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Feb
22

How to get Better at Drawing Hands

On the short list of most common problems with student comics artwork is “mitten hands.” You know what I’m talking about: a drawn hand that’s just a thumb hooked to an amorphous, fingerless blob. The close cousin of the mitten hand is the “hidey-hand” in which the character’s hands are always in his/her pockets, behind the back, concealed by a mysterious mist, etc. The common origin of these two problems is of course this: hands are hard to draw. But, check it; there’s a simple solution:

Q: How do I get better at drawing hands?

A: Draw hands.

Fortunately you have a handy <groan> reference freely available here in the form of your own hands which are conveniently attached to your body. You’ll note that many of my comics characters are left-handed. This is because I’m right-handed and can draw with my right hand while looking at my left hand. Ideally, though, you’d want to practice by drawing someone else’s hands. Unless you’re in some situation where there’s a regular life drawing session you can attend you’ll probably need to work from pictures.

For my hand-drawing exercises, I use magazines–specifically, I use TIME magazine (which I subscribe to anyway). If you’re going to do this, it’s preferable to use news magazines rather than, for example, fashion magazines. News magazines will contain candid shots of real people’s hands in natural poses; fashion magazines feature posed hands that are often quite unnatural.  What I do is basically start at the beginning of the magazine and draw every hand I see that’s printed big enough for me to see and draw reasonably well. Then I just keep going until I’ve filled up a sketchbook page. That usually takes me around 45 minutes. Here are my three most recent hand exercise pages from my sketchbook:

You can use whatever drawing tools you find most comfortable. Personally, I feel that speed and volume of hands-drawn is far more important than laboring over each hand and trying to get them all perfect. (You can spot some real duds in the pages above, but that comes with the territory.) Accordingly, I use my favorite drawing pen, the Rotring Art Pen, and just start drawing directly in ink. As you can see, I sometimes–but not always–go in with Prismacolor marker afterwords and add some shading. Mitten hands, I CAST THEE OUT!!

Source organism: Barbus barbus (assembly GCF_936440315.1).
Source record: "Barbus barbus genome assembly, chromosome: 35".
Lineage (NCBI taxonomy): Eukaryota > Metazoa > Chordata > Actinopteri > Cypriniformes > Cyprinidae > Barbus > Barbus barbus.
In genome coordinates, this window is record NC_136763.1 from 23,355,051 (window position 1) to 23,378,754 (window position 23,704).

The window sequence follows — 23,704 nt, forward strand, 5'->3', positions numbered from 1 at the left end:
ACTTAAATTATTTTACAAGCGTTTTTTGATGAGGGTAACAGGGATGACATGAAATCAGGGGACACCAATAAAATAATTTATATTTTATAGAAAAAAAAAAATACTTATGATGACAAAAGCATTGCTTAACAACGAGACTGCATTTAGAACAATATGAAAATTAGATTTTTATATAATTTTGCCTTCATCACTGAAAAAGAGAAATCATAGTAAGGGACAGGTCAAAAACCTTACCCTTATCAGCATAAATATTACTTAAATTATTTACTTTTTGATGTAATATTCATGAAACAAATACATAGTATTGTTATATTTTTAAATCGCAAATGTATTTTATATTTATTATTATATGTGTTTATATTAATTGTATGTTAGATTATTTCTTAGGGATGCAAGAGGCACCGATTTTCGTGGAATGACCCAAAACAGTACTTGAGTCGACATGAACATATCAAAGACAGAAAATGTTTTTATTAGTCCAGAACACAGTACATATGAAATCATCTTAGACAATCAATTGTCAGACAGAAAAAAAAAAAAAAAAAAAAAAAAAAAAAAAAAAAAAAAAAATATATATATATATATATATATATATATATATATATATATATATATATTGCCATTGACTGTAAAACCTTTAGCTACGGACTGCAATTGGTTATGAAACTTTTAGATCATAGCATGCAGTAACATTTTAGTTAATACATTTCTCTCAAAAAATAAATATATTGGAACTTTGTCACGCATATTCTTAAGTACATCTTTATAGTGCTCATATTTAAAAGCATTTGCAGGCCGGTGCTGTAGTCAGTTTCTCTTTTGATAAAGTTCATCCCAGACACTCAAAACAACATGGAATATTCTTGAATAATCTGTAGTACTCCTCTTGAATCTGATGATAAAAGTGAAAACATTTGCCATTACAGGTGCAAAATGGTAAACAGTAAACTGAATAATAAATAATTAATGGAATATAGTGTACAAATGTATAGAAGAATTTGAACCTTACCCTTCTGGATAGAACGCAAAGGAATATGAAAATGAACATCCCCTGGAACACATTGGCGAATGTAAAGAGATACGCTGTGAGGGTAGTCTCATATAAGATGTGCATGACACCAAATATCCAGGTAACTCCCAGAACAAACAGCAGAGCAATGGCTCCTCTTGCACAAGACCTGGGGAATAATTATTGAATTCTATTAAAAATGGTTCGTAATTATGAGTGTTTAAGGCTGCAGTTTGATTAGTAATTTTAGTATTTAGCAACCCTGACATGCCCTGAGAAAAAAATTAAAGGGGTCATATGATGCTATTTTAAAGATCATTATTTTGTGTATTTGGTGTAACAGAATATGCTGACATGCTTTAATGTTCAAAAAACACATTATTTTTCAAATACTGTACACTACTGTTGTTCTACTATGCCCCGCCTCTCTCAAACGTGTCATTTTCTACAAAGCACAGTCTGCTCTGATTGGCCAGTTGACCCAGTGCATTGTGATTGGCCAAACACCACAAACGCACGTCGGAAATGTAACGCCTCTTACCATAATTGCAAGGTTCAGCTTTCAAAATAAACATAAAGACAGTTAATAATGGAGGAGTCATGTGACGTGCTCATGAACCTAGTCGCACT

6 comments

1 ping

  1. Eric says:

    I have trouble drawing a right hand based on my left hand. Sometimes I wind up taking a photograph for reference because my brain can’t wrap itself around taking what I’m seeing and then mirroring it on the page.

  2. Gussio says:

    On occasion my job requires me to draw hands. The technique I use that I find the easiest is to sketch out the bones of the hands very lightly articulating the joints in the proper perspective. Then just draw the muscle/ flesh on top . It sounds difficult but I have saved hours by using this method. It sounds cumbersome but as in any drawing construction of forms is key.

  3. Ben says:

    @Gussio – I do something similar when I’m drawing hands from imagination rather than from a picture or live model. I don’t fully render bones, joints, etc., but use a rough rigging of “sticks and balls” then flesh out the forms based on that.

  4. Rich Johnson says:

    Very good points in post and comments – hands are difficult, but you feel so much better about it when you get them right.

    I find photographs invaluable ; it saves an awful lot of frustration and rubbing out if I just take five minutes with a self-timer on the camera to get the right pose to work from, and they can, as Eric says, be easily flipped for left/right.

    Gussio’s ‘skeletal’ approach works with whole bodies, too – sketching in a jointed, almost stick man form creates a good anchor to make the whole figure accurate.

  5. Nikita says:

    Thanks so much! This tutorial was super informative!! I’m so glad i found ur site now im so gonna use ur tips for evrything!
    My hands came out sooo much better after following ur tips!

  6. Ben says:

    @Nikita – Glad it’s been useful for you. As with most things drawing-related, it just takes lots of practice I think.

  1. Tweets that mention How to get Better at Drawing Hands » Ben Towle: Cartoonist, Educator, Hobo -- Topsy.com says:

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